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Data from: Riverine transport and nutrient inputs affect phytoplankton communities in a coastal embayment

Cite this dataset

Ackerman, Josef D.; Farrow, Christopher R.; Smith, Ralph E. H.; Snider, Dave (2019). Data from: Riverine transport and nutrient inputs affect phytoplankton communities in a coastal embayment [Dataset]. Dryad.


1. Rivers often transport phytoplankton to coastal embayments and introduce nutrients that can enrich coastal plankton communities. We investigated the effects of the Nottawasaga River on the nearshore (i.e., within 500 m of shore) phytoplankton composition along a 10 km transect of Nottawasaga Bay, Lake Huron in 2015 and 2016. Imaging flow cytometry was used to identify and enumerate algal taxa, which were resolved at sizes larger than small nanoplankton (i.e., > 5 mm). Multivariate analysis (perMANOVA and RDA) and a dilution model were used to examine how nutrients and the transport of algal taxa affected community composition in the bay.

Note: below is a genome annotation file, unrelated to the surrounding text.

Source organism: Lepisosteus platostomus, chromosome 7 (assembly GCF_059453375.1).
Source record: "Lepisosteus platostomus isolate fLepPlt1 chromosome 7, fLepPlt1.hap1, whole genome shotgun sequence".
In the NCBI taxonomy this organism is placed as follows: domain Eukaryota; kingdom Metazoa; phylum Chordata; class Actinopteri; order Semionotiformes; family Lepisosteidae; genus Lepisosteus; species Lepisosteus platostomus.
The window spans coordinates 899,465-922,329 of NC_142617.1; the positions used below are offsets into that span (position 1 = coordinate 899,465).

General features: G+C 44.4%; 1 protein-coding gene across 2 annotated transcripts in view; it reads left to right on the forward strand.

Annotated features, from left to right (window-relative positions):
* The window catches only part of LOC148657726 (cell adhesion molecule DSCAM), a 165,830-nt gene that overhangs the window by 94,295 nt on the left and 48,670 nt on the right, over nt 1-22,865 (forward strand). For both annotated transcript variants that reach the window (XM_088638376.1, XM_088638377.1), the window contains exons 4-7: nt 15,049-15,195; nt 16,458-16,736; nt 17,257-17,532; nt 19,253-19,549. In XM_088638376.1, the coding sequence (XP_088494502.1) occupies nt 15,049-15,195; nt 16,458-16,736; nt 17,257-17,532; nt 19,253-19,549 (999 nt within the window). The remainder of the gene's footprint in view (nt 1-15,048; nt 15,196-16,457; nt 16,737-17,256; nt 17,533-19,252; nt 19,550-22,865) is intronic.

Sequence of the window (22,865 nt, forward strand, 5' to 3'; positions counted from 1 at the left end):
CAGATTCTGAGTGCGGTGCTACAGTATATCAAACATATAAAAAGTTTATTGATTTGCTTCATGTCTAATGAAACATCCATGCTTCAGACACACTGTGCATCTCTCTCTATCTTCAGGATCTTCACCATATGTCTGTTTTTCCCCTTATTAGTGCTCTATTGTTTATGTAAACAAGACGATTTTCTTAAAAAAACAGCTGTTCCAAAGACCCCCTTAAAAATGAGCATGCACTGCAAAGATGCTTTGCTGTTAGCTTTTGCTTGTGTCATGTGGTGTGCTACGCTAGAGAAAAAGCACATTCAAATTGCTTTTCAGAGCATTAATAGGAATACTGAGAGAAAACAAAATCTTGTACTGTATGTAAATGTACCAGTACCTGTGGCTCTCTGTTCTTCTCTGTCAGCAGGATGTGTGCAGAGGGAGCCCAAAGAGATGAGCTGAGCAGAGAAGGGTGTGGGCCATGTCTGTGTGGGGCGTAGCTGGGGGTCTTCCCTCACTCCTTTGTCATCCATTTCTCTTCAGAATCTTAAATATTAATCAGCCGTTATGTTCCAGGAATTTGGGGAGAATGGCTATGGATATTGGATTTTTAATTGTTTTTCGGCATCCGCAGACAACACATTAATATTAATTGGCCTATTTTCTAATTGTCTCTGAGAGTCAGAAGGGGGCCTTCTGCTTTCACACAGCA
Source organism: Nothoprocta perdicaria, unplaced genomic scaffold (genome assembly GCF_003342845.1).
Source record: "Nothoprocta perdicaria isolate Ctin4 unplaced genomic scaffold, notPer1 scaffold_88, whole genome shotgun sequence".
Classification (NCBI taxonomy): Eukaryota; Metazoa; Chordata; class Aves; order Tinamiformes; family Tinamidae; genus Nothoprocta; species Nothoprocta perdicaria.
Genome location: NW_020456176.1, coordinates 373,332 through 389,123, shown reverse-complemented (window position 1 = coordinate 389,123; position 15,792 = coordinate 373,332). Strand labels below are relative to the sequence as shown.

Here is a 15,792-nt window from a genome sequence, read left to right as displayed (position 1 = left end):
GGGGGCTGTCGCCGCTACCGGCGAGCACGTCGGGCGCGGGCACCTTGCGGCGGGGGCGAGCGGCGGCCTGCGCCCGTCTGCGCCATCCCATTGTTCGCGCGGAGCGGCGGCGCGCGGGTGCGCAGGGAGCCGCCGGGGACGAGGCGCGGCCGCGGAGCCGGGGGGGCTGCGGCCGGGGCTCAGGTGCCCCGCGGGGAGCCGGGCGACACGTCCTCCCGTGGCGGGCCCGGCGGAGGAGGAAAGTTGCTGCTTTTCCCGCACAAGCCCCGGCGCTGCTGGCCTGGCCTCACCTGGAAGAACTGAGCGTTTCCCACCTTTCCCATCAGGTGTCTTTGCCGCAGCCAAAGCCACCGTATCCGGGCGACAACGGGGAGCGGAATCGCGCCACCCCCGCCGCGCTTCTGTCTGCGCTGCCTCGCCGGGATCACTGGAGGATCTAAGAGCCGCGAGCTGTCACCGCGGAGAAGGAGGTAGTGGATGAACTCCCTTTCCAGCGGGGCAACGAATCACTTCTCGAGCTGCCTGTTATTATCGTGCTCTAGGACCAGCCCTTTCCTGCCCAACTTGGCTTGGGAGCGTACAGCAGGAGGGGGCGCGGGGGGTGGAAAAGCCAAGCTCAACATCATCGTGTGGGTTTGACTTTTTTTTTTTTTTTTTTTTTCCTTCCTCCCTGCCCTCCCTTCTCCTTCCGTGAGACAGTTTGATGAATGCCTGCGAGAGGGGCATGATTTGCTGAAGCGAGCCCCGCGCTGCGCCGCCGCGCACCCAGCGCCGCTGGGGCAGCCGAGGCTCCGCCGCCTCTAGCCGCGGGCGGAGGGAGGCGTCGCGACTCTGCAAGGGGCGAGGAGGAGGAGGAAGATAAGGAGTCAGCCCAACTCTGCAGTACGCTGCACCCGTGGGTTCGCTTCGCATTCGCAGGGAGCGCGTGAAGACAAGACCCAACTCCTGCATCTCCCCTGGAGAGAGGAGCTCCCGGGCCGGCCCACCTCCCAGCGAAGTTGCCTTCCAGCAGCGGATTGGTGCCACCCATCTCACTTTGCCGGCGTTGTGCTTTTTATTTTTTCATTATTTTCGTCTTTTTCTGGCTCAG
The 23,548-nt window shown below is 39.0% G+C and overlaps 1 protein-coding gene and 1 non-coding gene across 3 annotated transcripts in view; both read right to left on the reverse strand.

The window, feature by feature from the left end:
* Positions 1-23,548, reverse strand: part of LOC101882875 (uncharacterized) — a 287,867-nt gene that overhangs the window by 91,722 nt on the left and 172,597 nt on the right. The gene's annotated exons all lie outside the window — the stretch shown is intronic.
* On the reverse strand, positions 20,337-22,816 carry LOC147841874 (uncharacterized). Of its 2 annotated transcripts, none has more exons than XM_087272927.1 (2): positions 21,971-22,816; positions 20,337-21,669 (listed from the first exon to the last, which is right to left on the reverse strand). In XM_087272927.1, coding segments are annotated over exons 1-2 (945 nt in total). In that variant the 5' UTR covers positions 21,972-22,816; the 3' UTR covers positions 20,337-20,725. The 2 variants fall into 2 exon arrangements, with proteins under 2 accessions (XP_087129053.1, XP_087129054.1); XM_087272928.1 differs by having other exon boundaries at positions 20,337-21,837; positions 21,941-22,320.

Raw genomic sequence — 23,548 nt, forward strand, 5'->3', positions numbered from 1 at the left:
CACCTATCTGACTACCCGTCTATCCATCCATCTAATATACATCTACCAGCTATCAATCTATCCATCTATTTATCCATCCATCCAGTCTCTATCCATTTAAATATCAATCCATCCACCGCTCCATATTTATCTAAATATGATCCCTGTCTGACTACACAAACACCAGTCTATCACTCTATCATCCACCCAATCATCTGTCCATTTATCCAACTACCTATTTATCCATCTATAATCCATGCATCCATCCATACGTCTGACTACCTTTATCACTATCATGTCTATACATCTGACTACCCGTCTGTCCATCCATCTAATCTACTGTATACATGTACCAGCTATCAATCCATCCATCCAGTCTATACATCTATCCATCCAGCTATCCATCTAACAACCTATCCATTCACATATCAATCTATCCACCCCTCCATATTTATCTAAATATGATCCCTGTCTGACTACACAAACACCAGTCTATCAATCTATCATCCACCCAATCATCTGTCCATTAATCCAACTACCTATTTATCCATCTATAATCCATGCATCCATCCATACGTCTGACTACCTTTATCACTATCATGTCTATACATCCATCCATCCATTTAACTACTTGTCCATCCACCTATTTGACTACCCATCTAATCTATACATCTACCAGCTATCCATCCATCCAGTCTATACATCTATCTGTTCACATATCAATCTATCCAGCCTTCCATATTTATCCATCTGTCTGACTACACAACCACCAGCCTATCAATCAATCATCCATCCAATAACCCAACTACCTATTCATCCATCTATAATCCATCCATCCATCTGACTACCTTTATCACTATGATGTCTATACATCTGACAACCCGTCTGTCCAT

2. Sampling stations with different percentages of river water had significantly different phytoplankton communities. Phytoplankton community composition was also strongly associated with nutrients, including total phosphorus, which also varied with the percentage of river water. The majority of the 51 phytoplankton taxa identified in 2016 had numerical abundances in the bay that could be explained simply by the dilution of incoming river water.

3. Phytoplankton transported from the river had a higher proportion of “edible-sized” cells (< 30 mm), particularly in summer when colonial cyanobacteria were numerically dominant in the bay. Six taxa were more abundant than expected from the dilution of river water and included some cyanobacteria with late summer maxima. Five of the taxa that were transported from the river were less abundant than expected in the bay.

4. Whereas impacts of fertilization due to the characteristically higher nutrient concentration in the river are to be expected, the strong and highly correlated effects of transport within the narrow coastal band of this study largely concealed any distinct fertilization effects.

5. Riverine inputs may strongly influence the near-shore assemblage of phytoplankton in oligotrophic embayments in large lakes, creating hotspots for productivity, species turnover and trophic dynamics.


Lake data collected by sampling from boats. Data analysis via various methids


Environment and Climate Change Canada, Award: LSGBCUF

Natural Sciences and Engineering Research Council, Award: Discovery